|Link Farm Projects aims to deliver the SNS platform to the digitally underprivileged living in rural areas to encourage communication between farmers and urbanities. Photo provided by Link Farm.|
|The members visited three rural towns to give SNS education so that the farmers could promote their products. Photo provided by Link Farm.|
Link Farm Project, organized by the Ministry of Agriculture, Food, and Rural Affairs, successfully introduced the SNS platform to the digitally underprivileged living in rural areas in hopes of enhancing communication between farmers and urbanities during the last week of February.
In order to achieve this, Link Farm created a direct trading application that simplifies the steps and menus for farmers to gain easier accessibility which will be launched in April. University students visited farmers across the country to help them meddle with various social networking service, so that they could promote their products online.
The SNS education included ways to take pictures, recommending marketing phrases, and acquiring netiquette.
“The first thing we taught them was to help them take a selfie,” said Kang Min-su, a member of the Link Farm Project. “This was in order to raise their interest in using technology and also use it for various social media like Instagram and YouTube.”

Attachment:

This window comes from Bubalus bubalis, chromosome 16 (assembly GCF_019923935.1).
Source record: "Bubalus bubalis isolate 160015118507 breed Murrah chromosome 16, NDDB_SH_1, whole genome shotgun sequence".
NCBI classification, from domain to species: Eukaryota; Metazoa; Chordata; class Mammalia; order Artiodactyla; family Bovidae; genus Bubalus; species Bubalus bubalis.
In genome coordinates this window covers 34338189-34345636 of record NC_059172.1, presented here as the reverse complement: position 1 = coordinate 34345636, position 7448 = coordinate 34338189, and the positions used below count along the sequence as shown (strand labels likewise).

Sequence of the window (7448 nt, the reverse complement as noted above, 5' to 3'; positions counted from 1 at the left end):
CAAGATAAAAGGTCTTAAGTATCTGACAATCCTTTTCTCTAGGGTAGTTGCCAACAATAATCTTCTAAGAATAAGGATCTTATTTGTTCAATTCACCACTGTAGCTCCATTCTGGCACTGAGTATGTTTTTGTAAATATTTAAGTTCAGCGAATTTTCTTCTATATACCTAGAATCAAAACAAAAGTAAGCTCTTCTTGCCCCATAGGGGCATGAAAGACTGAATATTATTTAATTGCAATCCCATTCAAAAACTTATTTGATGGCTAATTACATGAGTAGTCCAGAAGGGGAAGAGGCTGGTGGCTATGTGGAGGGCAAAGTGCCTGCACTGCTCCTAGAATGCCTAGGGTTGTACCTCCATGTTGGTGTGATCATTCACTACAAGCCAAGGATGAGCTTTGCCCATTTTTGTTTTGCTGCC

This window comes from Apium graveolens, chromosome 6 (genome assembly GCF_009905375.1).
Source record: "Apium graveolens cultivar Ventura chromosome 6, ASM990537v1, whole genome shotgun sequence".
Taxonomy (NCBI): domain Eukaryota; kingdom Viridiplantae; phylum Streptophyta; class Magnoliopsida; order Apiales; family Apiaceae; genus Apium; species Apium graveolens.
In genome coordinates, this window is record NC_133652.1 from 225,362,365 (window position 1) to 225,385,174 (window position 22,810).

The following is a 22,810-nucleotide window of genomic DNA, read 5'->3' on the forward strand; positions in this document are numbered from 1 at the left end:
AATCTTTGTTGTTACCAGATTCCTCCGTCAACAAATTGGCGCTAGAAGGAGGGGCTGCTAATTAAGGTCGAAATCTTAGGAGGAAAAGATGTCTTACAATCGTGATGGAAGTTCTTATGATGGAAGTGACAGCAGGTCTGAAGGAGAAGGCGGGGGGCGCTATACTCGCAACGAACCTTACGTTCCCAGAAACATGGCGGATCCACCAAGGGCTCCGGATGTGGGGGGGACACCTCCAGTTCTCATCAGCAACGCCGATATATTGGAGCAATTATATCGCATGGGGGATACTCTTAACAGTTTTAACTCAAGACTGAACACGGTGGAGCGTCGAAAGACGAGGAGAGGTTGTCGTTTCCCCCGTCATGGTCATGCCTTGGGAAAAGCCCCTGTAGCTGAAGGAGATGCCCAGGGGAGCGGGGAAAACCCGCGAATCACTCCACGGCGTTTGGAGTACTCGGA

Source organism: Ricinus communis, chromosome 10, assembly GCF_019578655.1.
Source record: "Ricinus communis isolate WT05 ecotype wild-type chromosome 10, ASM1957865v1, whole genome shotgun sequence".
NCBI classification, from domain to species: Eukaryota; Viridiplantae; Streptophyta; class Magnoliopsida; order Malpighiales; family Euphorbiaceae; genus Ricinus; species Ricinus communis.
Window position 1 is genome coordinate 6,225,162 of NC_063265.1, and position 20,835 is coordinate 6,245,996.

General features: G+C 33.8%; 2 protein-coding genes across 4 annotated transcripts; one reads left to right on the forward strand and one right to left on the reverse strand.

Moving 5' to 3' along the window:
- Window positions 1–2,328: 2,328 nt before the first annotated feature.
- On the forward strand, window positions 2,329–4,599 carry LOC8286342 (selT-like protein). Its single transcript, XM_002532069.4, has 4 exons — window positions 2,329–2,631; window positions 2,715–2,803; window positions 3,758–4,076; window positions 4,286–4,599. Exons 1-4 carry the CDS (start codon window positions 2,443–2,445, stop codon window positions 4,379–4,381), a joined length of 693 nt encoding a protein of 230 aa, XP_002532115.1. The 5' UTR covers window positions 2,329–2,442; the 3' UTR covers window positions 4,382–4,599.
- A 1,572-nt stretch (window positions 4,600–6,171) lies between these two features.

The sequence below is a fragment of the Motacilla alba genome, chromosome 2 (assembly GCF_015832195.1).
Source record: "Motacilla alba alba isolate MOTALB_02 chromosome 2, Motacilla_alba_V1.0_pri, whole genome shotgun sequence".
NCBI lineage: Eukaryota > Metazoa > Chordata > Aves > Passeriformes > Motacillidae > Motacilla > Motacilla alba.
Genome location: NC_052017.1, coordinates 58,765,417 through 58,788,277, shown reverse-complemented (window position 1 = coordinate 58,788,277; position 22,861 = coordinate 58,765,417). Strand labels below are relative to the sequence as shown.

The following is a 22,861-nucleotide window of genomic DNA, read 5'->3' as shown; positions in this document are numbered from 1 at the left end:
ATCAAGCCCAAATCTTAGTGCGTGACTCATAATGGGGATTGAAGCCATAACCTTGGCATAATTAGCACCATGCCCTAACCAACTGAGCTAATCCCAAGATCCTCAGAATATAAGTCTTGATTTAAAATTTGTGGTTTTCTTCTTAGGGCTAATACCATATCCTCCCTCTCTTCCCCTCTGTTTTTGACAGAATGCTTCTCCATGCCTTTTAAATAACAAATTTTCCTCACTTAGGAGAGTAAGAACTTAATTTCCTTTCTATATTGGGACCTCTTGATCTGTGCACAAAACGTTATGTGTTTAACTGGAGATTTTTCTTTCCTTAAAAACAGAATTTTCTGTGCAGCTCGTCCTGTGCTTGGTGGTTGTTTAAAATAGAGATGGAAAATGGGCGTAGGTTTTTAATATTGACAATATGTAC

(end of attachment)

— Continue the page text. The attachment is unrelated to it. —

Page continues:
The goal of the project was to encourage farmers directly trade by providing access to social commerce or social networking services through the Link Farm App, which will serve as a bridge for farmers and urbanites to communicate easily. However, there were some difficulties to overcome in order to make progress.
“The most challenging part during our visit was that the elders were rather reluctant towards using technology and the app itself,” Kim said. “They didn’t understand why they needed to use the app because it felt so complicated and difficult. But, once we got closer with them and helped them send their pictures to their grandchildren, they became more open towards learning”.
Moreover, Kim expressed frustration on how there is a fixated stereotype on people who live in rural areas which deters them from learning new and effective ways to sell their products.
“There is an insinuated prejudice on farmers, for example, that they do not use smartphones at all and will have difficulties using digital devices,” Kim said. “Nevertheless, there are farmers who use smartphones more than we think and they catch up pretty quickly when we taught them new things. I think that the stereotype on farmers in rural areas discourage them to use technology, without knowing how efficient they could be.”
Kim believes that this misunderstanding and lack of communication could lead to a more serious social problem.
“Especially these days, there are people who label impolite expressions to call the elders and disrespect them,” Kim said. “I think this happens because we lack communication. I feel that there should be more opportunities where the youth and the elders get together.”
Finally, Kim explained how the Link Farm project ended up being a good opportunity for the elders to prepare for the high-tech society. The project was not only about helping farmers with their business but also encouraging them to communicate with urbanities and ameliorate the disconnection.
“I felt proud when the elders thanked me for helping them text and send pictures to their grandchildren,” Kim said. “I think it was a really good idea to deliver the SNS platform as the farmers are not only able to sell their products but also to stay connected.”
Jung Yu-kyung firstname.lastname@example.org